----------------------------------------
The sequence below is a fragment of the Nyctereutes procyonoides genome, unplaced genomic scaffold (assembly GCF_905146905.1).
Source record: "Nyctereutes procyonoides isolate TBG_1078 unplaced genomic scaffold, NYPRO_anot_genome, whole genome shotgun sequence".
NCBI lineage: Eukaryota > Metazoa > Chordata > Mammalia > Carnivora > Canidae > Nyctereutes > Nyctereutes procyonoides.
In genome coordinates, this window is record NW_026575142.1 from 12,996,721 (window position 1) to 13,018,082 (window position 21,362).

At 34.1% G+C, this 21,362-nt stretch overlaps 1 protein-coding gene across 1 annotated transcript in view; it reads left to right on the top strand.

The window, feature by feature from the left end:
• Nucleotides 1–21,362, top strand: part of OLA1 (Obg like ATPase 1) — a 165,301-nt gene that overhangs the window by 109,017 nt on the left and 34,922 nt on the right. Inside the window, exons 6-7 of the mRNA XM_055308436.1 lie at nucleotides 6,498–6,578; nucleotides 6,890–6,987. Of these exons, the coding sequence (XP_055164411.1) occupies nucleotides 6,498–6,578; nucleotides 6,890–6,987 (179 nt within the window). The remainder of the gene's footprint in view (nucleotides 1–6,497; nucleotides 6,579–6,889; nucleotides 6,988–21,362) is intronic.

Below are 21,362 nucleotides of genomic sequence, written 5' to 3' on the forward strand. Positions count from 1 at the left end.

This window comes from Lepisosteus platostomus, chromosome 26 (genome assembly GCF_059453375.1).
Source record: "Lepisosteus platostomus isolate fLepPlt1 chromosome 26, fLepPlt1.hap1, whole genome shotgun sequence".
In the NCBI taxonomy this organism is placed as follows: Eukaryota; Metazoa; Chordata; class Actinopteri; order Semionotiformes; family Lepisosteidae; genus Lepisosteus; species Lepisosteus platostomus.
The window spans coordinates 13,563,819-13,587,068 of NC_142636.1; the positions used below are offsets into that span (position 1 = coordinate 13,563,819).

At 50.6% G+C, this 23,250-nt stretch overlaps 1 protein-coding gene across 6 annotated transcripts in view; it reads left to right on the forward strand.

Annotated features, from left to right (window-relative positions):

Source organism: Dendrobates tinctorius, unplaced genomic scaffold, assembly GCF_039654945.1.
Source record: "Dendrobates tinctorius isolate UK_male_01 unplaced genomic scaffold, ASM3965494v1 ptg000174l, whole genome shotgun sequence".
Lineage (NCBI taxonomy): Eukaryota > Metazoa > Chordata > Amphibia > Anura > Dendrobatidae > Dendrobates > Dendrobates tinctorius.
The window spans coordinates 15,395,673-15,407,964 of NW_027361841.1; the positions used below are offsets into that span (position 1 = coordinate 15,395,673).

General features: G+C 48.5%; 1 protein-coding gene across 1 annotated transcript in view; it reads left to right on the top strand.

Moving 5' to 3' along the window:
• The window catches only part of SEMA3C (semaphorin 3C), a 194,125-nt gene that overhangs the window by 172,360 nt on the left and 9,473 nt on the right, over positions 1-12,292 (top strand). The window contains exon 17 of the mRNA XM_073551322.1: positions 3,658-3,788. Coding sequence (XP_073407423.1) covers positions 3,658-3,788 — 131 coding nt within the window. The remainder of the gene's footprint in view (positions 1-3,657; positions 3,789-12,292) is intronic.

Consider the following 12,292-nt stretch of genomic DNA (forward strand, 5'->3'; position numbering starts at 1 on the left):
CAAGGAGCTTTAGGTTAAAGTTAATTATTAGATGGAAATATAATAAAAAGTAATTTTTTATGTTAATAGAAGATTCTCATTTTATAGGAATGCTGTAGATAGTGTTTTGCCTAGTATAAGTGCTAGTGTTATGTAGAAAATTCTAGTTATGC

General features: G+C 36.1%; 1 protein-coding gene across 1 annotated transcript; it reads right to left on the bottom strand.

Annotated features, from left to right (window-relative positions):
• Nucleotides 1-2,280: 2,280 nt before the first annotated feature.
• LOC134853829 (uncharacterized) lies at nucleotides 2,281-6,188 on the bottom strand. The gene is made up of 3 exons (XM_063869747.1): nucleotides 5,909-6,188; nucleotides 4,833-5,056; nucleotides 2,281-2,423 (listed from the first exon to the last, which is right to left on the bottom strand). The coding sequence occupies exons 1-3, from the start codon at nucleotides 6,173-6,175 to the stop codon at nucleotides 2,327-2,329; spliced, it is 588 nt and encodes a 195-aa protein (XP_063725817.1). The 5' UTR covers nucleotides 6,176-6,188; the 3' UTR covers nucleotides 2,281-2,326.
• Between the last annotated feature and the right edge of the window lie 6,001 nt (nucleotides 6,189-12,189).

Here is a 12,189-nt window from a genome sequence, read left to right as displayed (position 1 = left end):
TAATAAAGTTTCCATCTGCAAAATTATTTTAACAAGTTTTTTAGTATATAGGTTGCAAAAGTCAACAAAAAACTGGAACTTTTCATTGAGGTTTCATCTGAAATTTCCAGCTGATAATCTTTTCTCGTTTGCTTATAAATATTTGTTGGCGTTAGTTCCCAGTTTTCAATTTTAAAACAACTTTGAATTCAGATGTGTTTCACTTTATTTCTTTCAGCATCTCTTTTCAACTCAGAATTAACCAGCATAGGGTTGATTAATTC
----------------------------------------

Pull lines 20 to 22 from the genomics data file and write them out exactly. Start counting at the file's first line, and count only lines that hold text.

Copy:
Moving 5' to 3' along the window:
• The window catches only part of SEMA3C (semaphorin 3C), a 194,125-nt gene that overhangs the window by 172,360 nt on the left and 9,473 nt on the right, over positions 1-12,292 (top strand). The window contains exon 17 of the mRNA XM_073551322.1: positions 3,658-3,788. Coding sequence (XP_073407423.1) covers positions 3,658-3,788 — 131 coding nt within the window. The remainder of the gene's footprint in view (positions 1-3,657; positions 3,789-12,292) is intronic.

Consider the following 12,292-nt stretch of genomic DNA (forward strand, 5'->3'; position numbering starts at 1 on the left):